Regarding the analysis of the rule regulating the procedural system, the judgement deemed that the three exceptions included in Article 138.6 of the LRJS as cases in which the appeal for reversal would be allowed did not refer to cases such as the one it was analysing, non-collective MSCT proceedings, the High Court clarifying that the omission and interpretation contrario sensu would lead it to consider that if a certain hypothesis had not been included it was because the legislator intended that the general rule should be applicable and hence admitting an appeal in MSCT proceedings that did not coincide with any other of the stipulated exceptions would be against the procedural system designed by the rule.

The Plenary made the same interpretation when analysing the regulatory provisions in Article 191.2.e) of the LRJS on the appeal for reversal, stating that it seemed unquestionable once again that it was intended the rule should exclude the second level of litigation in individual MSCT proceedings. The Chamber recalled that procedural law did not offer a possibility to appeal a judgment ruled by the lower court only when the procedural system that must be applied is outlined, but returns to the matter when designing the structure for extraordinary appeals, basically appeals to the Supreme Court (cassation) and reversal. It added that this was based on the impossibility to lodge an appeal in the relevant Labour Division of the High Court of Justice against the judgement ruled by the Labour Court in legal proceedings involving significant changes in working conditions.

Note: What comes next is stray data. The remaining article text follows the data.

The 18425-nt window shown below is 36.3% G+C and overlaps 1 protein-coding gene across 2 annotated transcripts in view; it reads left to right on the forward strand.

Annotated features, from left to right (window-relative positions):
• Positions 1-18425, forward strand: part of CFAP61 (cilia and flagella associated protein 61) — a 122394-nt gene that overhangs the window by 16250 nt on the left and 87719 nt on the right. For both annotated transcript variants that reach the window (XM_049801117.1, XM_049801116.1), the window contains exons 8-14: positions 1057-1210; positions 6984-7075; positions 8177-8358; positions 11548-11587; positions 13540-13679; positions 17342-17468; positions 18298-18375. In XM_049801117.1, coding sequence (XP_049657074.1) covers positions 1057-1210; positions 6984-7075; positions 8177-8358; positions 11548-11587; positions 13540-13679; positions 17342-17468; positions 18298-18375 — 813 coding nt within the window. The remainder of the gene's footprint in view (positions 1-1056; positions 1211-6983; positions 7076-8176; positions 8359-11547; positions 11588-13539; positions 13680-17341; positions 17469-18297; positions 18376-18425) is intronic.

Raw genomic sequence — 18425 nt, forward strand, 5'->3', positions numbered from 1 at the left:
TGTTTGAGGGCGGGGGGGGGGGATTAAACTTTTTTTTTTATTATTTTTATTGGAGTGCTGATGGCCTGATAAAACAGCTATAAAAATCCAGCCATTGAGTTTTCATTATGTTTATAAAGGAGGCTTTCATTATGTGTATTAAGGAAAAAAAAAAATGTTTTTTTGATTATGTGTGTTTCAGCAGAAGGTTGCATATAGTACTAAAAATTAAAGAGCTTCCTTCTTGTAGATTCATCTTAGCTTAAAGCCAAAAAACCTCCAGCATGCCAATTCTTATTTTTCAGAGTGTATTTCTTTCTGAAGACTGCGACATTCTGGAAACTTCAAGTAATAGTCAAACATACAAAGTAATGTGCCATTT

Lastly, in its systematic interpretation, the judgement argued that if the legislator had intended that the economic threshold for the damages referred to in Article 138.7 of the LRJS, which refers to the consequences of the judgement admitting the claim due to the MSCT being unjustified, to be the criterion for the possibility of lodging an appeal, it would have omitted the inclusion of judgements on MSCT proceedings in the list of those against which an appeal could not be lodged, so nothing new was ruled. In this respect, it stated that, if Article 26 of the LRJS did not allow a MSCT action to be included in a joinder with a claim for salary, this consideration meant the possibility was ruled out to admit the appeal for reversal by means of an extensive interpretation of the possibility offered at the end of Article 138.6 of the LRJS, concluding that, if a joinder was not possible of a claim for salary with MSCT proceedings, the reference provision could neither be applied to these legal proceedings.

By closing its circle of arguments, the High Court interpreted that, regarding the provisions in Article 137.3 of the LRJS, "A joinder may be made of an action claiming a professional category or group with a claim for the relevant salary differences. No appeal whatsoever can be lodged against the judgement ruled, unless the claimed salary differences reach the required amount for an appeal for reversal", the exception of a possible appeal makes sense for legal proceedings that admit a joinder of actions, such as those related to professional classification, but not for those for which there is no such possibility, like those of MSCT.

What are the consequences of this amendment to doctrinal criteria?

In conclusion, no appeal for reversal may be lodged against a judgement ruled according to the individual MSCT procedural system even if it includes a claim for an amount higher than €3,000 due to the challenged corporate decision being applied.

This change in doctrine has also raised alarm bells among the community of jurists who view with certain distrust the different legal and procedural consequences that could be implied by this interpretive trend of our procedural rules related to lodging extraordinary appeals, so it must be observed which interpretive criteria can result in being reviewed from now on regarding appeals for reversal and appeals to the Supreme Court (cassation).


Author: Marta Rico, Labour lawyer at RSM